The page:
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You British should be proud for giving our children a future

THEY are laughing families enjoying fairground rides and ice creams in a scene familiar to millions of us.

But this is war-ravaged Basra in Iraq, which until last year was one of the most violent places on Earth.

Where a bloody insurgency once raged, shoppers now pack the pavement cafes and busy souks overlooking the River Euphrates.

Like many here, dad-of-three Mohammed Qassim, 35, credits British forces with achieving this cherished new peace.

Tucking into buffalo liver at a floating restaurant on the nearby Shatt al-Arab waterway, he insisted: “I say to British soldiers and their families, ‘Many, many thanks. You should be very proud, you have given our children a future’.”

Speaking over George Michael’s Careless Whisper playing on the restaurant stereo, the executive with Al-Mirbad radio, who earns £540 a month, added: “No one wanted foreign forces to come here — we are a proud people.

“But it was the only way we could get rid of Saddam Hussein. We now have democracy and no one can tell the people who will be their leader.”

Seven miles from the river, across a windswept plain of salt flats and oil slicks, is Basra airport, where Britain’s combat troops are packing their kits ready to come home.

RAF padre John Ellis, 45, spends a quiet moment reading the 179 British names engraved on polished brass plaques on a memorial wall.

A Union flag flutters over the red brick wall which bears the quotation from The Bible: “Honourable age does not depend on length of days, nor is the number of years a true measure of life.”

The squadron leader with 903 Expeditionary Air Wing told me: “Many of us here have friends’ names displayed here.”

Pointing towards polished brass plaques, John said: “I knew him... I knew him... and I knew him. Memories have been made here and people want to keep hold of those memories.”

Nodding towards Basra’s gleaming international airport, revamped with British military know-how, he added: “People want to leave well — and acknowledge things have been achieved.”

British forces rolled into Basra in April 2003, greeted by rapturous cheers from some locals.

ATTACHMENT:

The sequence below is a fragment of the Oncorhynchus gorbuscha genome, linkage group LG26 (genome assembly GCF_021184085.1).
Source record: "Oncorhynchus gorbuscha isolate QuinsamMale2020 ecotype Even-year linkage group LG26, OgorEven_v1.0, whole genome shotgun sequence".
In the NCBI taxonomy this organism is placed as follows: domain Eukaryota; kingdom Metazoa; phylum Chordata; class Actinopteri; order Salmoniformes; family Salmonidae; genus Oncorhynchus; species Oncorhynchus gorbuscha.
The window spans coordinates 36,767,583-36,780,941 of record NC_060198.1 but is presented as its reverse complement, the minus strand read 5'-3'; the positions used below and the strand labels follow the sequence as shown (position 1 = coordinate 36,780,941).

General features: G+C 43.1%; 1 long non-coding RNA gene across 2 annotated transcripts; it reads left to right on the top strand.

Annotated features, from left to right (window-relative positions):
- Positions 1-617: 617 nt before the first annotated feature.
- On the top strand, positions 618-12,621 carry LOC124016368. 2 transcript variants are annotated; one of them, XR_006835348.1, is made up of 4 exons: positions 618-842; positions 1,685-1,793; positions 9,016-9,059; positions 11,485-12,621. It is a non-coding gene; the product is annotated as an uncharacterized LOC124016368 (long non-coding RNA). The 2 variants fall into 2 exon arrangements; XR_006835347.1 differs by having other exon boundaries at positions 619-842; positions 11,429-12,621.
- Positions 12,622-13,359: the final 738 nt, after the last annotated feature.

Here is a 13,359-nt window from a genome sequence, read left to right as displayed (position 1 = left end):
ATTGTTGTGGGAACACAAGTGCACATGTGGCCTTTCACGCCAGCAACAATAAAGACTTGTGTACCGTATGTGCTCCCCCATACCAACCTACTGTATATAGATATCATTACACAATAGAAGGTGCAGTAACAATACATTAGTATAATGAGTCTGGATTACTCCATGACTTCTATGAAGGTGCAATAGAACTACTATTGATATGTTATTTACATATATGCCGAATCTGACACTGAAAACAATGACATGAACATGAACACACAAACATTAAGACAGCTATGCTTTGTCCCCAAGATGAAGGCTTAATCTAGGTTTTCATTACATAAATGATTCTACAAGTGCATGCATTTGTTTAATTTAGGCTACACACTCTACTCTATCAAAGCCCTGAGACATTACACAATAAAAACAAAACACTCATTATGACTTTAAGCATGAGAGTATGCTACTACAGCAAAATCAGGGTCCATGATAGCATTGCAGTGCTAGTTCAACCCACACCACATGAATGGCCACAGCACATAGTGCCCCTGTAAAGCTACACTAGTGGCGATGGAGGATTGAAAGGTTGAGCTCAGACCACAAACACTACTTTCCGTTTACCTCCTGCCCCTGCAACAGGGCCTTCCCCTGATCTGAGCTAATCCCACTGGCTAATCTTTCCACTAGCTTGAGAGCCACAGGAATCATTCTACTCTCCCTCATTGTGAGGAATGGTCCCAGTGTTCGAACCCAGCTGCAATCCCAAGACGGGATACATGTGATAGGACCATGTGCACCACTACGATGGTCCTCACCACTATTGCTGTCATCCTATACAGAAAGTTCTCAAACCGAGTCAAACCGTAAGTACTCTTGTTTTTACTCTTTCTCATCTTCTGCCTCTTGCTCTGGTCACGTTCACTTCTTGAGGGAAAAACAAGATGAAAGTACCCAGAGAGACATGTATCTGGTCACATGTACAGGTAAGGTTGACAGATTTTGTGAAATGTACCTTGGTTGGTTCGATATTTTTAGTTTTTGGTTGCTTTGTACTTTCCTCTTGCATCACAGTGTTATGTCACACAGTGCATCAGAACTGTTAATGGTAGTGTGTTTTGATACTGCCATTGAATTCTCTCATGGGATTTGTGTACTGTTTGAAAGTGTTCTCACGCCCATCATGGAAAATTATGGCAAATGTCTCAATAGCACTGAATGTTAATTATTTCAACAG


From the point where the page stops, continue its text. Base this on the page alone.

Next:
This mainly Shiite Muslim city had long been a target for Sunni dictator Saddam’s repression. UK troops then fought against a bloody Iranian-backed insurgency and their roadside bombs.

In March last year the Iraqi army — backed by British and US forces — launched an operation to smash the militias.

Since then there has been an uneasy calm in Basra, though some parts of Iraq continue to come under attack by insurgents, as yesterday’s suicide bombings show.

But university lecturer Dr Juliana Dawood Jousif, 52, told me that, despite the carnage: “The war was worth it. We would never have got rid of Saddam’s regime otherwise.

“I appreciate the British Army changed the lives of many Iraqis for the better.

“It’s sad these people had to come to Basra and lose their lives for something they aren’t responsible for.”

Youth worker Shatha Ibrahim, 32, helps local school leavers find work training schemes. She said: “If you disagreed with Saddam, you were not safe. His guys would follow you until you were dead. Then, under the militias, women were not leaving our homes much.

“In the street and in the markets they would tell us to wear the veil and not to wear make-up or jeans. Now we have picnics by the river and we can wear whatever we want.”

Today there is a housing boom in this battle-scarred city. One home recently sold for 500,000 dollars (around £340,000).

The markets, including the Al Fursi tented souk, are bustling.

Women — most in black hijab headscarf and flowing dishdasha robes — were happy to be photographed as they picked up bargain tight blue jeans and lingerie.

A new five-star hotel will open in the next few months as Western businesses look to invest. British tourists have even returned to this battered city of more than a million people.

But retired archaeologist Bridget Jones, 77, from London, who visited recently, conceded: “It wouldn’t be everyone’s cup of tea.”

Since 2003 UK taxpayers have pumped £740million into reconstruction and development here. Critics say some of the cash poured into the city was frittered away by corruption.

Mother-of-two Dr Jousif continued: “Corruption here is rife and needs to be tackled. What we need in Basra now is big foreign companies to invest in electricity, sewerage and roads.”

Despite sitting on some of the world’s most abundant oil reserves, the city is still impoverished. Unemployment is 30 per cent, the canals are clogged with fetid raw sewage, electricity is in short supply and few have drinkable running water.

Yet natural gas worth £28million a day is simply burned off because Iraqi firms do not have the technology to tap it.

Development Secretary Douglas Alexander told The Sun: “There is still work to be done but real improvements are being made to electricity supplies, to water supplies and the sewage system.”

Families who fled Iraq during the bloody turmoil are now coming home.

Barber Mozed Muyad, 38, escaped to Sweden after religious fanatics among the militias began butchering hairdressers. One barber was killed with electric drills because the fanatics believe shaving beards to be un-Islamic.

Mozed has been able to re-start his business, hiring two workers, thanks to a business loan from the coalition’s Provincial Reconstruction Team. The barber, who earns up to £80 a day, revealed: “I had to run because they had killed a barber friend of mine. Now I’ve got more than enough work and want to expand again.”

The Department for International Development has earmarked more than £1.3million for a further 1,200 business start-ups.

For 4,100 British troops, combat operations end in a few weeks. A small force will remain to train the Iraqi army and navy. Locals insist our troops should receive a heroes’ welcome on their return to the UK.